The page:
Nephrologist vs. Urologist

Some nephrology patients may require surgery by a urologist.

Some nephrology patients may require surgery by a urologist.

The roles of nephrologists and urologists often overlap. The nephrologist is a specialist who focuses on disorders and diseases that affect the kidneys and delivers nonsurgical treatments. Urologists are surgeons who conduct operations on the kidneys and urinary tract. Both are medical doctors who take care of patients with kidney issues.

Education

Both nephrologists and urologists are qualified doctors who must complete undergraduate education and medical school. After medical school, urologists complete an internship and residency training in urology before passing a licensing examination. Urologists must also become board certified from the American Urology Association. Nephrologists have residences in internal medicine before completing an accredited nephrology fellowship program.

Workplaces

Most nephrologists work in hospitals. Some may go into private practice or form a group practice with other nephrologists. Urologists also work in hospitals or private practice. As surgeons, they work in an intense environment, often with patients who are in extreme pain or who respond negatively to surgery.

Nephrologist Responsibilities

A nephrologist deals with kidney diseases and disorders, including urinary tract infections, kidney failure and high blood pressure. She orders tests and interprets the results to lead to a diagnosis of the patient's condition. In collaboration with other doctors and healthcare professionals, she develops plans of care. These include medical interventions and lifestyle changes. For chronic kidney diseases, she orders and manages kidney dialysis, which uses a machine to clean the patient's blood. Where necessary, she recommends patients for kidney transplants. This surgery is performed by a urologist, but the nephrologist is responsible for the patient's care before and after.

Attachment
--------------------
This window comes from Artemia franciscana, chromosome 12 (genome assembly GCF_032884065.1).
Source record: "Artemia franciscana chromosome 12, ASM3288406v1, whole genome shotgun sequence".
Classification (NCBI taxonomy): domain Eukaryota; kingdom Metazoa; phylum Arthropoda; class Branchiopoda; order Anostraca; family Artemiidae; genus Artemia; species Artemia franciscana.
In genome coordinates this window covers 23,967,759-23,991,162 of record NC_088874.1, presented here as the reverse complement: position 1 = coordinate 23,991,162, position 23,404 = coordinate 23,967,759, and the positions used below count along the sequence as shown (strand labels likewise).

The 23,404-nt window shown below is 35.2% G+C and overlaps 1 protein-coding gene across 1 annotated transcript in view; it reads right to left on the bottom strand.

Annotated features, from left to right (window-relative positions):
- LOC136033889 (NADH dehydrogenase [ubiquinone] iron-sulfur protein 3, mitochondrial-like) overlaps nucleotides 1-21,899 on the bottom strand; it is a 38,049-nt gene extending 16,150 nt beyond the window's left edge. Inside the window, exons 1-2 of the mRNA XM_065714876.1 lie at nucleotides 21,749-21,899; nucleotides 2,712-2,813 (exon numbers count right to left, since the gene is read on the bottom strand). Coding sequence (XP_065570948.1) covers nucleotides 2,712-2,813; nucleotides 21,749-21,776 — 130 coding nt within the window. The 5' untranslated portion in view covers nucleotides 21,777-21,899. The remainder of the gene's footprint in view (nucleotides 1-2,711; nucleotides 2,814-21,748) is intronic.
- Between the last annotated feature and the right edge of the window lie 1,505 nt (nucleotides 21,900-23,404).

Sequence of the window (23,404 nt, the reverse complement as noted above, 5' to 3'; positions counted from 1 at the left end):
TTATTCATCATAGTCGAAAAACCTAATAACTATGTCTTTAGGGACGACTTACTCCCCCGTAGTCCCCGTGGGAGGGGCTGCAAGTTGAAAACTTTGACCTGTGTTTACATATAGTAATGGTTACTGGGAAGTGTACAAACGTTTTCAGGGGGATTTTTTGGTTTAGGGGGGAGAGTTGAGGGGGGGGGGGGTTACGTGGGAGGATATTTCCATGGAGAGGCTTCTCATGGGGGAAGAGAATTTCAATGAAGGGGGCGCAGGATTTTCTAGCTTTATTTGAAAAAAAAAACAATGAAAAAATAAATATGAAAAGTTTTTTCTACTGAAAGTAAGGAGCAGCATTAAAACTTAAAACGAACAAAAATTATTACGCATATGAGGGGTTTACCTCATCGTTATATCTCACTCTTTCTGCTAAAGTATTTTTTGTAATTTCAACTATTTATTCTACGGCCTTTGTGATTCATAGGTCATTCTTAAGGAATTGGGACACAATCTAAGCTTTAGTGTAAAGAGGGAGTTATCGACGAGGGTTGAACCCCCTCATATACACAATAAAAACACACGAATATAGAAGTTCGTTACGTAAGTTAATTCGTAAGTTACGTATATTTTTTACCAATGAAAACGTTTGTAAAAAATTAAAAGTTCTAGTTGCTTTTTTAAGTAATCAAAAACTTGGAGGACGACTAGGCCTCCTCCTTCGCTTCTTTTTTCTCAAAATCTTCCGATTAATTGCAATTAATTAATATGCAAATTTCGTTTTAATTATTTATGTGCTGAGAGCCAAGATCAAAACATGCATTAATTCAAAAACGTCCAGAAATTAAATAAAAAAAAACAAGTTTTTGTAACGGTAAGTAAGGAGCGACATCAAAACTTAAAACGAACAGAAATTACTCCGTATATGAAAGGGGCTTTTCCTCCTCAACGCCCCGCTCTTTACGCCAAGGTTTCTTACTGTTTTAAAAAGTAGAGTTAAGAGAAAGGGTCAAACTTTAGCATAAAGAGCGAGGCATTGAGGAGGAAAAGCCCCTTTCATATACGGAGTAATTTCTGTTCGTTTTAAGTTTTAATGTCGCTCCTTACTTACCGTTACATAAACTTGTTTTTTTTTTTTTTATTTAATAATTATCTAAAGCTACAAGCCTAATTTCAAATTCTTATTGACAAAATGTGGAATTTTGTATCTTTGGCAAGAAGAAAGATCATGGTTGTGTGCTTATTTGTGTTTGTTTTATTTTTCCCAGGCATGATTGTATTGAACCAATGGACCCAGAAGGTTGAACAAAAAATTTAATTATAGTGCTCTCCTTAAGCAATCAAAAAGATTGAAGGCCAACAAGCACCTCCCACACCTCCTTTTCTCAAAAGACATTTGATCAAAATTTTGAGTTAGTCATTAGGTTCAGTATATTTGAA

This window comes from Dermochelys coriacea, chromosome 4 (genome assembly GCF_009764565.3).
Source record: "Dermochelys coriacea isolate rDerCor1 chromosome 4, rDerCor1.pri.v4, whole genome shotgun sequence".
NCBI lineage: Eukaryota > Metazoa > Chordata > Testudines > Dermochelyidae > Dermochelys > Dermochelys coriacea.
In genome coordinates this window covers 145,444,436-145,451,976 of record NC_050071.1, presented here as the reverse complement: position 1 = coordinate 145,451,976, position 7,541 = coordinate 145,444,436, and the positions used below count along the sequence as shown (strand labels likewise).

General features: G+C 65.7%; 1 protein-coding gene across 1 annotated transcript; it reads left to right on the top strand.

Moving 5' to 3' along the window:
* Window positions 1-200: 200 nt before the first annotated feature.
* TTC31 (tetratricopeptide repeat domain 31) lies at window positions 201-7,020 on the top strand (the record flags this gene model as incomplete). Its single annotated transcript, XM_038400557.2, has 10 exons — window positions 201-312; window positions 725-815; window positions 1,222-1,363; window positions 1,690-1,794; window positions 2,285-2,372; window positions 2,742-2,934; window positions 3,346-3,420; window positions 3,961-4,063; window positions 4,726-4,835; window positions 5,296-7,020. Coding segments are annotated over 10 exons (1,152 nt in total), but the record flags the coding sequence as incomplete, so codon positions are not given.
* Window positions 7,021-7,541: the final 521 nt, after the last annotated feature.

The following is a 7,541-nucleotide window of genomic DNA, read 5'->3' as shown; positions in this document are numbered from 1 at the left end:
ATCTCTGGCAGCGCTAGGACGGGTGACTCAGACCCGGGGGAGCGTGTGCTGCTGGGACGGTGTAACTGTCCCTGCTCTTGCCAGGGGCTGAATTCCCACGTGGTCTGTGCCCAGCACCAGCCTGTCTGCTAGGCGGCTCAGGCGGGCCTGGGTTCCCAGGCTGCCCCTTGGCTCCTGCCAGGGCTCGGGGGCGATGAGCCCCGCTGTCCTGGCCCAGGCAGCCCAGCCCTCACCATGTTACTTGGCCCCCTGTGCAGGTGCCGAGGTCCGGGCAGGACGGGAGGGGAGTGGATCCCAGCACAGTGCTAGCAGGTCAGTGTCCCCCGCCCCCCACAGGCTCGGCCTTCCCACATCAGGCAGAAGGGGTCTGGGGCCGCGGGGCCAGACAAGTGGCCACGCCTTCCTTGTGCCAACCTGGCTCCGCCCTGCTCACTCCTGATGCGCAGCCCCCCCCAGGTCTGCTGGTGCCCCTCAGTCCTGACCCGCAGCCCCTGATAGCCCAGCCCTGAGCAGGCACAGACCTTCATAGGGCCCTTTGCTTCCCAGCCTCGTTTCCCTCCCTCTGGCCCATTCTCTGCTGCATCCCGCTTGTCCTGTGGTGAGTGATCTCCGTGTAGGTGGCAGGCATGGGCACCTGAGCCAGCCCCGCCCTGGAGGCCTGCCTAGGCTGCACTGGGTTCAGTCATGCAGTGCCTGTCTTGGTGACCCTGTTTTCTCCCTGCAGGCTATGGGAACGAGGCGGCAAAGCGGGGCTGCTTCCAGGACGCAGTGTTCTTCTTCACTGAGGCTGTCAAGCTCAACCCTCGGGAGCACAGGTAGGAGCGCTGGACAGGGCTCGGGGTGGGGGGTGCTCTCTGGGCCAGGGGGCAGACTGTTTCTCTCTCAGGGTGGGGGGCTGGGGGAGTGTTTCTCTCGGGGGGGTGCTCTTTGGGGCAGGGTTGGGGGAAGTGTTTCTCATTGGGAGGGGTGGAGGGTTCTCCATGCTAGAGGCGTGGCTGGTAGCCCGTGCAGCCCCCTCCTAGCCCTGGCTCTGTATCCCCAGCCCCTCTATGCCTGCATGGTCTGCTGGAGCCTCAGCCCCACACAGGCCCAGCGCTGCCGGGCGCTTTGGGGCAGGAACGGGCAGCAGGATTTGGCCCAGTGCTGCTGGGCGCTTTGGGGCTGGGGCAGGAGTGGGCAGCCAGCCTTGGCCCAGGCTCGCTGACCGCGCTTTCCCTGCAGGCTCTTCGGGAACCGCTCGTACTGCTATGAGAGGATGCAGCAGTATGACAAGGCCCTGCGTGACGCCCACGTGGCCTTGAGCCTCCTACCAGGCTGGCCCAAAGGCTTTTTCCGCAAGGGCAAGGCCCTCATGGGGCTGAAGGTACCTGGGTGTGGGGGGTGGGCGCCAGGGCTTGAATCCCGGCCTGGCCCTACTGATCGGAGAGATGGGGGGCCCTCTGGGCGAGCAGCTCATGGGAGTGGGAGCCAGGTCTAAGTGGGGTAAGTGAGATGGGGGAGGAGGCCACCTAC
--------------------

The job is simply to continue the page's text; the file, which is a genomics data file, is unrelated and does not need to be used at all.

Urologist Responsibilities

A urologist specializes in disorders of the urinary tracts in male and female patients, and in the reproductive system of males. She assesses patients and orders appropriate diagnostic tests. Where necessary, she performs surgery on the urinary tract and male reproductive organs. She works in consultation with nephrologists to treat kidney patients, which may include kidney-transplant surgery. The urologist is responsible for delivering patient care throughout the pre-operative and post-operative stages, and maintaining records.

 

About the Author

Lalla Scotter has been writing professionally since 1988, covering topics ranging from leadership to agriculture. Her work has appeared in publications such as the "Financial Times" and "Oxford Today." Scotter holds an honors Bachelor of Arts in English from the University of Bristol.

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